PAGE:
Opting for a fresh location may have the advantage that it does not interfere with the existing operation, but it is not likely to be a quicker solution. “Nor is it just about the cost of building the second factory,” warns project manager Dave Banham. “The construction cost is often insignificant compared with the overall cost of keeping two factories running.”
Future proofing (Return to top)
The question of future-proofing is much discussed. As Banham explains, equipment is becoming less product-specific, giving end-users greater flexibility, particularly in areas such as robotics. The challenges when predicting and allocating future space requirements are rather different. “We always ask customers whether they can get hold of outlying land with planning permission,” he says.
At Lorien, Treddenick says: “We advise customers to concentrate on the core of their site, which in food and drink will usually be the processing, and work outwards from that core. Get that right from an ergonomic – and probably from a GMP [good manufacturing practice]– point of view. Elements such as the final packaging formats are the ones which are more likely to change.”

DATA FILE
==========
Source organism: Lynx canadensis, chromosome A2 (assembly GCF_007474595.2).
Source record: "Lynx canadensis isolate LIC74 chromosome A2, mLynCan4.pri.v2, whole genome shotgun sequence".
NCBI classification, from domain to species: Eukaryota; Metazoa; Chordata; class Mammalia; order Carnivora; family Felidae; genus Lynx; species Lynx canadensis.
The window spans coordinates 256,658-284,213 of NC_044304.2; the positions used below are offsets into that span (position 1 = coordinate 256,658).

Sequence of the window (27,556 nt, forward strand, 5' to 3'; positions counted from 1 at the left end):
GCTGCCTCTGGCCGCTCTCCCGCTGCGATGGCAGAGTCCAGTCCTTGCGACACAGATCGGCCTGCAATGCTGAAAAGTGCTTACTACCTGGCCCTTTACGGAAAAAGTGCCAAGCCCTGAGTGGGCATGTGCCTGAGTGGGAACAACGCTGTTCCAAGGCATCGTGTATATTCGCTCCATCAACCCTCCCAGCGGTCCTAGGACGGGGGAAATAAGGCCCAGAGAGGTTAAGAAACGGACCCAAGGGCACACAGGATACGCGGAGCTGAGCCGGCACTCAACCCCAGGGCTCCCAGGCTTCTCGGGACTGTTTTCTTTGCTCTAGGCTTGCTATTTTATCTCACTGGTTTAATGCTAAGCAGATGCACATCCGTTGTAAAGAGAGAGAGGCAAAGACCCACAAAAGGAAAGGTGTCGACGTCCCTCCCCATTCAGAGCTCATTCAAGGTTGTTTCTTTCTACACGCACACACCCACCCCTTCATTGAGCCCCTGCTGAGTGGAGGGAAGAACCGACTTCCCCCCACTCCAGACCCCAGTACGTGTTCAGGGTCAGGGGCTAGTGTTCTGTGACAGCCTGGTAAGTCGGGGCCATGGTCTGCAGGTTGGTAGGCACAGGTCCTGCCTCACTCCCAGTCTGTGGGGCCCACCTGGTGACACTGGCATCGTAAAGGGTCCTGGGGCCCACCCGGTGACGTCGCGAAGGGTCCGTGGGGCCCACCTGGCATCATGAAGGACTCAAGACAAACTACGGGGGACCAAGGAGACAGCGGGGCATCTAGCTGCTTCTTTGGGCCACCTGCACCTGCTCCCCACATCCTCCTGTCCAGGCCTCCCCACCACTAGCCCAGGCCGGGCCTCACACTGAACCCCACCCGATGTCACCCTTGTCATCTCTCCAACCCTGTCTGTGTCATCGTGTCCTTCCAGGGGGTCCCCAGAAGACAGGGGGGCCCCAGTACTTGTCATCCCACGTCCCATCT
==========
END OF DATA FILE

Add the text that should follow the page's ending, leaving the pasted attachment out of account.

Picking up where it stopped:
Where a business is visibly on an upward curve, greater allowance can be made for future expansion. “If you just put a concrete floor down, the real advantage is speed, in terms of how quickly you could get a new line up and running,” says Treddenick.
Where expansion is happening on an existing site, there is an additional benefit, says Lorien’s building design department manager Paul Hanson: “You want to do the messy work involving topsoil and concrete only once, if it is next to a production area. You don’t want to be doing it again in three years’ time.”
Meller’s Cox describes how this process of preparation can be taken further: “For a particular customer, we might build the shell and fit it out so that it is three-quarters complete, with refrigeration, water and drainage, for example.”
But then, putting the whole idea of ‘future-proofing’ into perspective, Cox adds: “Some 30% of the projects we’ve started have ended up being a different build or manufacturing a different product.”